The story of Korach is a fascinating one.
Right on the heels of last week's portion (the scouts, their negative report, the declaration that this generation would wander in the wilderness for forty years), Korach decides it's a good time to foment rebellion. He tells Moses and Aaron that they have no right to raise themselves above the community, because the whole community is holy. A sacrifice contest ensues, in which Aaron makes an incense offering and so do Korach and his followers. God, exasperated, tells Moses and Aaron to stand back so that God can wipe out the whole ornery community. But Moses argues that it's not fair to punish the whole community for the sins of just a few. So instead, God causes the earth to open up, and it swallows Korach and his followers.This year I'm struck, right away, by the detail that Korach is a son of Levi. In the ancient priestly system, there were three categories of Israelites: kohen, levi, and yisrael. The Levi'im, or Levites, had the special task of performing certain kinds of priestly and sacrificial service. The Kohanim, a subgroup of Levi'im, were the Levites who were descended from Aaron directly. (Since Aaron didn't worship the Golden Calf, the story goes, he and his descendants were granted the privilege of making the sacrifices.) Everyone else fell into the category of Yisrael.
Korach's argument appears, initially, to be a communitarian one. "For all the community are holy, all of them, and Adonai is in their midst. Why then do you raise yourselves above Adonai's congregation?" Who among us can't relate to this plaintive outcry? All the community is holy, not just the people who do the work of leadership! Maybe especially when that leadership is a hereditary privilege, open only to a certain few. It's easy for that to rankle.
But Korach isn't speaking on behalf of the ordinary Israelite who might feel disenfranchised by Moses and Aaron. Korach is a Levite, already part of the hereditary priestly system. He says the whole community is holy, but when push comes to shove, he battles with Aaron via competing sacrifices. It appears that he wants to be High Priest himself. Seen through that lens, suddenly his rebellion doesn't look so laudable.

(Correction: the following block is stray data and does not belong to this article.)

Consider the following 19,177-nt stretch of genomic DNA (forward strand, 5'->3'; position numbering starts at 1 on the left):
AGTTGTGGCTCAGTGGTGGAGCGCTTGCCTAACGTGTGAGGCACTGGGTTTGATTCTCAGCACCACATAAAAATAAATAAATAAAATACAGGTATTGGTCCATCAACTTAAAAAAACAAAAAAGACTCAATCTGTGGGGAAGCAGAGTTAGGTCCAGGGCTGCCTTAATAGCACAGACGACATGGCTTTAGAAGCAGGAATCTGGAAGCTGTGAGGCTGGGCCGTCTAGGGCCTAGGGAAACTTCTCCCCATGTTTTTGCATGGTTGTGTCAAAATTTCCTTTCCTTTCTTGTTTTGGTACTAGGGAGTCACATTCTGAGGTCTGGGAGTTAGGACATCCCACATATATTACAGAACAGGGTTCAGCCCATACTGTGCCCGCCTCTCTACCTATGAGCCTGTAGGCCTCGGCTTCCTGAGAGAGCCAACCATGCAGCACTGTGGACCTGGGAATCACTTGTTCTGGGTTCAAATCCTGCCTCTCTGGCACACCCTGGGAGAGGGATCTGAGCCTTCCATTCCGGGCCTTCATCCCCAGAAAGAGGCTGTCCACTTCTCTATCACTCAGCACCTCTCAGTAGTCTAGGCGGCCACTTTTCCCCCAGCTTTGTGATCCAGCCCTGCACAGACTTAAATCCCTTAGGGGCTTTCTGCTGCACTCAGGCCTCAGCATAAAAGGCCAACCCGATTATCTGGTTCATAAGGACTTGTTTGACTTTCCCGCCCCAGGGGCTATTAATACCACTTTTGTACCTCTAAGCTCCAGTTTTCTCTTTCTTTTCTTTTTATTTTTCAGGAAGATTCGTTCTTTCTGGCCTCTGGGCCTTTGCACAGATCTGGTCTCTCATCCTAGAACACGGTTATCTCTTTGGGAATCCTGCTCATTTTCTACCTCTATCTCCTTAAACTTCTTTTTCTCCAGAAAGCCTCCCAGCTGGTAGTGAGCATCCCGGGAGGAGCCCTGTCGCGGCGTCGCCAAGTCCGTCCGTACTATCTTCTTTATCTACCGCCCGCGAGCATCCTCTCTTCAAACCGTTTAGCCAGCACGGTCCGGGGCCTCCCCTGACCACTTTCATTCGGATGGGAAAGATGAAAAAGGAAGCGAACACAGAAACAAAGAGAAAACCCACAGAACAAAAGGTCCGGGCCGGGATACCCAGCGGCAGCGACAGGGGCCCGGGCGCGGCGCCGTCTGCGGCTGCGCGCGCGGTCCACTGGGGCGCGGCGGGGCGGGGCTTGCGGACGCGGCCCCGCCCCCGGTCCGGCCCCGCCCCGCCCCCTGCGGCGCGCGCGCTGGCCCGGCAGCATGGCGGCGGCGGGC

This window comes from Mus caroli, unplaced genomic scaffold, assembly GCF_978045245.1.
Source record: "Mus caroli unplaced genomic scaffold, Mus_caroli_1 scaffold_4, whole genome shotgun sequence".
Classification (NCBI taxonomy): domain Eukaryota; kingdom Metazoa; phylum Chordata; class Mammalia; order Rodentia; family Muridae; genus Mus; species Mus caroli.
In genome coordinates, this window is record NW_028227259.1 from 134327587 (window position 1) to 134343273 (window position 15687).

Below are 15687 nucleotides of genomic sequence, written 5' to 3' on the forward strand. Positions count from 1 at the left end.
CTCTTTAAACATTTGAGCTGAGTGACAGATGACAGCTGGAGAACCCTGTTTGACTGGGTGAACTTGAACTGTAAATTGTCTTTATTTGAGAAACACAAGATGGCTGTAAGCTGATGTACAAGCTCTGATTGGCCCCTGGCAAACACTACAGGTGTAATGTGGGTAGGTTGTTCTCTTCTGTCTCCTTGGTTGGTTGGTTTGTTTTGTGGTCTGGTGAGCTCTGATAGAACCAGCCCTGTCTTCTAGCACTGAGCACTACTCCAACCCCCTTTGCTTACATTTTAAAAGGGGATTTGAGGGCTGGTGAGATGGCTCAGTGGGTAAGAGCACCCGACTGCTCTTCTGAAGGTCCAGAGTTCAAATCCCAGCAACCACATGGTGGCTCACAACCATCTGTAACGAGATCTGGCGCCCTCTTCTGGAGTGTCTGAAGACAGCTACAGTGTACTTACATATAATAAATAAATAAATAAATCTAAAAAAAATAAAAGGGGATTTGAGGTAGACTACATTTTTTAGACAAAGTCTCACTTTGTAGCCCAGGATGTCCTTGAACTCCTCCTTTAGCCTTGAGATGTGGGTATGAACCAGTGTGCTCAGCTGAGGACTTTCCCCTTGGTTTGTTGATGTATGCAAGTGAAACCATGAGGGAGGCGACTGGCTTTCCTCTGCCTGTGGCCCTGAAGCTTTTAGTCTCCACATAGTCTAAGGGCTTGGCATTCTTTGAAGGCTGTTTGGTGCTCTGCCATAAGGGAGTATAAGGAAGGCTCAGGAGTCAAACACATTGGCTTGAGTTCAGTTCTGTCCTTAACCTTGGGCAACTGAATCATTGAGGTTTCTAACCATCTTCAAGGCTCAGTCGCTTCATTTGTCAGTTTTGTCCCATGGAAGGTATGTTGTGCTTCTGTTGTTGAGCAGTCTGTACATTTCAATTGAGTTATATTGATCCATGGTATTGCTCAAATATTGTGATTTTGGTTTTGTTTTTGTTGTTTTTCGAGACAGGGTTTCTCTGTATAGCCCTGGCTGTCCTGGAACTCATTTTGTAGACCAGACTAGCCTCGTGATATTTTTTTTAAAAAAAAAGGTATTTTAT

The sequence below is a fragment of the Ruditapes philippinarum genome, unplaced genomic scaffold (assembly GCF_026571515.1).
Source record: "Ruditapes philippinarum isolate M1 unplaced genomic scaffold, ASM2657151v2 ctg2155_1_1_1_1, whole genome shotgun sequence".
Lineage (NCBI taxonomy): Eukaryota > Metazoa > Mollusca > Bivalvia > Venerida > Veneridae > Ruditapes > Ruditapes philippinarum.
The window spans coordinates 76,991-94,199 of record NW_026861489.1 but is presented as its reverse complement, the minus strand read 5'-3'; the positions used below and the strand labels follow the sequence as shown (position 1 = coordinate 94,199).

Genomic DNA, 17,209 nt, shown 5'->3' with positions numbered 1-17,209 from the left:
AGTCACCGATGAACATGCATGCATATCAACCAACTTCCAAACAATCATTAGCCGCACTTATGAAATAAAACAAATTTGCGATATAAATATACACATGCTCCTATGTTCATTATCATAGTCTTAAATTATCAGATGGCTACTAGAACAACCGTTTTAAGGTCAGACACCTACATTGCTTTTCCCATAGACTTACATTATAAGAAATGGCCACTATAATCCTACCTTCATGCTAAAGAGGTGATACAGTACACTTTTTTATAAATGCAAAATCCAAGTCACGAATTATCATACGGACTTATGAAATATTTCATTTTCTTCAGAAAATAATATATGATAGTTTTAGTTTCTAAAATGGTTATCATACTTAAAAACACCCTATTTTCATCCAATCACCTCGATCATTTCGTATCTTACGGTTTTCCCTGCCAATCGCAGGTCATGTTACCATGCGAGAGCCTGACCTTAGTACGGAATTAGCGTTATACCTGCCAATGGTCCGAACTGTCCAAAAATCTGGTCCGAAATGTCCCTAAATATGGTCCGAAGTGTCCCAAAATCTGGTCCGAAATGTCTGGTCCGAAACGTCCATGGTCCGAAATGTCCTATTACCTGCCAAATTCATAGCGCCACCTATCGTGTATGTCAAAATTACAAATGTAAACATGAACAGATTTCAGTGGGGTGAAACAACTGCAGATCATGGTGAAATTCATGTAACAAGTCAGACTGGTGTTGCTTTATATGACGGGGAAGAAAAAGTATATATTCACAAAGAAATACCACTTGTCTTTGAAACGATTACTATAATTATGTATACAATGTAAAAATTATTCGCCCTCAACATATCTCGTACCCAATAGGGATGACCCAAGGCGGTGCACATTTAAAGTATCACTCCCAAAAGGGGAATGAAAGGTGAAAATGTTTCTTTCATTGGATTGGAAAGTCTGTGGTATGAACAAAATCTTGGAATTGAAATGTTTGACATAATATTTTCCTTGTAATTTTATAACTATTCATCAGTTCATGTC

Of course, it's possible that this story was enshrined in Torah because the priests wanted to make sure that their exclusive right to the priesthood was understood to be divinely-ordained. (The Documentary Hypothesis ascribes the story of Korach's rebellion to P, or "priestly," source.) But that doesn't make it any less powerful as a parable about human nature.
Korach has a legitimate argument for how the community could become more just -- but he sabotages his own argument because he's not willing or able to work within existing community systems to create change. (And it doesn't seem to occur to him that from the outside, his impassioned drive for change also looks like a way of solidifying and expanding his own privilege.) How might his story (and ours) have been different if he'd been willing to look for the partial truth even in the viewpoint with which he disagreed?
The Reform and Reconstructionist movements have relinquished the divisions between kohen, levi, and yisrael. In our egalitarian communities, all are equal (whether descended trom one tribe or another; whether Jews by birth, or Jews by choice.) And even in parts of the Jewish world which still honor the kohen/levi/yisrael divisions, the rabbinate has never been a hereditary aristocracy, and each Jew has the full right to connect with God in prayer.
Maybe we've finally built what Korach was agitating for. I suspect that we can still benefit from learning from Korach's mistakes. We need to bear in mind that if our yearning for social justice is going to bear fruit, it may require us to work within flawed systems. That it's laudable to strive for more, but we need to be conscious of our own privilege and of how others see us. The whole community is holy, and God is indeed in our midst! And the best way to open ourselves to that divine presence is to be gracious, generous, and kind to each other, even when we disagree. Otherwise, we may be swallowed up by our own self-importance, and lose the opportunity to build a better world.
I don't know who's responsible for the image which accompanies this post; if you do, please tell me and I'll amend the post.
Previous divrei Torah for this portion: